Tips for Visiting the Roman Colosseum
The Roman Colosseum, or also known as the Flavian Amphitheatre, is the largest amphitheatre in the Roman world. It stands nearly 50 metres and is as impressive in person as it is in photographs. It could hold 50,000 people. It made my top 10 attractions in Rome and it should be on everyone’s travel bucket list if you haven’t seen it yet.
The Flavian Amphitheatre started construction under Emperor Vespasian (of the Flavius family) in 72 AD and completed by Titus a decade later. It was built on the site of Nero’s Palace and the aim was to dissociate himself from the tyrant and to gain popularity by staging events such as gladiator battles and the massacre of animals.
The Roman Colosseum remained in use for 450 years but sustained damage in a lightning fire in 217 AD and an earthquake in 443 AD. Not long after, it ceased to be used for gladiator battles or animal hunts, possibly due to the rise of Christianity. The amphitheater soon was used for a multitude of things: a small church, a cemetery, housing, workshops and a castle during the next few centuries. In 1349, another earthquake caused great damage to the Roman Colosseum causing the outer south side to collapse. Stone and marble were pillaged from the Roman Colosseum for centuries and after the earthquake, much of it was used to build churches and other buildings in Rome. Even the bronze clamps were hacked out of the walls, leaving holes that you can still see today.
Avoid the Lines
There are several ways to avoid waiting in a LONG line. First, buy a guided tour so you can skip the lines and you’ll get extra information from your tour guide; I’ve always used Viator whenever I buy a skip the line tour.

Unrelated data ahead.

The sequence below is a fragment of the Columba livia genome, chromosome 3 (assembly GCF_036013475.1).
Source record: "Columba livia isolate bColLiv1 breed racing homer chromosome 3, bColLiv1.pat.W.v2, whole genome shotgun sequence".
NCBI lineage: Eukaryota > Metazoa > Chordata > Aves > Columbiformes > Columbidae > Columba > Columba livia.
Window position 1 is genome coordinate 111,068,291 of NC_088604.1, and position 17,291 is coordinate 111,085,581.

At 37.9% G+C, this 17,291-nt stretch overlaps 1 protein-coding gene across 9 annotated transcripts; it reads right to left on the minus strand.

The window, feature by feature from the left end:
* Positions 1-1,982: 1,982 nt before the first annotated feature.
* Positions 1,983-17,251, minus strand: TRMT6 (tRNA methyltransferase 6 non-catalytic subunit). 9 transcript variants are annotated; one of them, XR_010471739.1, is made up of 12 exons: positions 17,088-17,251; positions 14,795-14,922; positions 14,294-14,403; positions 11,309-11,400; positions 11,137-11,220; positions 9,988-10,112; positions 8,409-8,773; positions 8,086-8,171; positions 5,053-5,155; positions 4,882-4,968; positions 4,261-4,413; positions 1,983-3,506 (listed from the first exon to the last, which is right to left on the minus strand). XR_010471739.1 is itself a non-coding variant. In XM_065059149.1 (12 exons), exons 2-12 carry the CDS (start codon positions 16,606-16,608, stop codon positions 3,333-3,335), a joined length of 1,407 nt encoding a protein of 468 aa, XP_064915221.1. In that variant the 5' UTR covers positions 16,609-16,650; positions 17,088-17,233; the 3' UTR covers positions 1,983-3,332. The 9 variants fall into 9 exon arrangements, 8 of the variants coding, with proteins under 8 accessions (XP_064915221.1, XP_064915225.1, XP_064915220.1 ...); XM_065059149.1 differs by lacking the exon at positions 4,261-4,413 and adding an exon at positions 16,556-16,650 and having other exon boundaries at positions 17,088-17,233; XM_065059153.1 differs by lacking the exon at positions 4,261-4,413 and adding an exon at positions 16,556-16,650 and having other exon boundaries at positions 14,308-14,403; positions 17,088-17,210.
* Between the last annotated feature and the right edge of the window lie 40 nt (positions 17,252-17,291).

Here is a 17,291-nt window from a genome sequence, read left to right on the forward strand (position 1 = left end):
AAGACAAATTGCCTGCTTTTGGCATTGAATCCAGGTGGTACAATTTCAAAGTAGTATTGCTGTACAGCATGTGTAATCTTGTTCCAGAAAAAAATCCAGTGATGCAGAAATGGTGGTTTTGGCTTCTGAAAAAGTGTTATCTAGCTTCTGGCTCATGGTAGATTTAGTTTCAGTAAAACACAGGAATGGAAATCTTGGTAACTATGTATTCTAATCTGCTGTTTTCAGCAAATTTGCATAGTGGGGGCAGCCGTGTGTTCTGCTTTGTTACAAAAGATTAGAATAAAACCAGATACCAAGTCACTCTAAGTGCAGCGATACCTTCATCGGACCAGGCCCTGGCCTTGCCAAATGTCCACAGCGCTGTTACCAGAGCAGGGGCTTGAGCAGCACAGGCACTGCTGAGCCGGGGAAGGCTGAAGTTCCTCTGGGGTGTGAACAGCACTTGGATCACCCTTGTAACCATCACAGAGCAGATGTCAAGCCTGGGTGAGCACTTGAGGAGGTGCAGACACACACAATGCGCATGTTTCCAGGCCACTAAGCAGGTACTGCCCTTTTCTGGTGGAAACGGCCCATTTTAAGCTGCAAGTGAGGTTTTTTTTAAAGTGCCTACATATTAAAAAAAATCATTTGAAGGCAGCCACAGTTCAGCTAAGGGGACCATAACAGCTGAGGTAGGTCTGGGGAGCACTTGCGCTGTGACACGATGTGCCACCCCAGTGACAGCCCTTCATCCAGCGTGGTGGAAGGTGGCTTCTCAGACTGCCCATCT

Second, buy your ticket in advance from Palatine Hill located in Via San Gregorio No. 30 and Piazza Santa Maria Nova No. 53 (200 metres from the Colosseum). You will gain entrance to Palatine Hill and the Roman Forum as well. This joint ticket is absolutely the way to go if you do not select a tour. You may also buy a ticket near the Colosseum entrance but that line will always be long. Skip it and get it in advance or via Palatine Hill.
Third, you can use your Roma Pass to visit the Roman Colosseum along with many other sites.
Fourth, buy your ticket online if the other three options are not appealing.
Arrive before 8:30 am
The Colosseum opens its doors at 8:30 am so be in line a good ten minutes early and you will zoom through the queue. If you wish to visit Palatine Hill first, sure that works as well but I would recommend visiting the Colosseum first as it will get crazy busy as the day goes by. You will get some great pictures with little or no other tourists wrecking your photos. 🙂
Return at Night
As you can see from my above photo, the beauty of the Roman Colosseum must be seen at night. If nothing else, you must at least visit the Colosseum at night.
I would recommend staying near the Colosseum or the historic centre of Rome. It is a fantastic place; I was lucky enough to get a room in a small B&B around the corner from the Colosseum. There is nothing better than walking two minutes to see the Colosseum multiple times a day.
Rome’s metro system is quite good; you can walk from Termini station which takes 15 minutes (go straight down Cavour) or hop on the Line B and get off at Colosseo station which is right outside the colossal Roman Colosseum.
Price for entry is 12 euros for entry to the Roman Colosseum, Palatine Hill and Roman Forum. I would recommend getting the Roma Pass if you plan to be in Rome for a few days; it covers many museums and other sites. You get free admission to your first two archeological sites (so pick the most expensive) or one if you select the 48 hour pass; free admission to many museums; free use of the metro system; and discounts on numerous other exhibitions.
Restoration has finally started on the Colosseum so be prepared to see scaffolding. The Colosseum will still be open (they say 85% will be open and viewable). Work is expected to take over two years (it started in October 2013 so early 2015 maybe).
Keep an eye on your wallet in this area: lots of tourists plus many street vendors trying to sell crap. They have a hard time taking NO for an answer. Be prepared to be annoyed; be firm and say no. They may still not leave you alone so keep walking and DO NOT STOP!
Wear good footwear; the entire area is very ancient and many of the paths inside and out are uneven.
Water – drinks lots of water. Bring a bottle with you if you are touring the area during the hot summer months. It gets super hot in Rome! I visited in October and it was still blistering! Bring your own bottle to save money: lots of places to fill it up.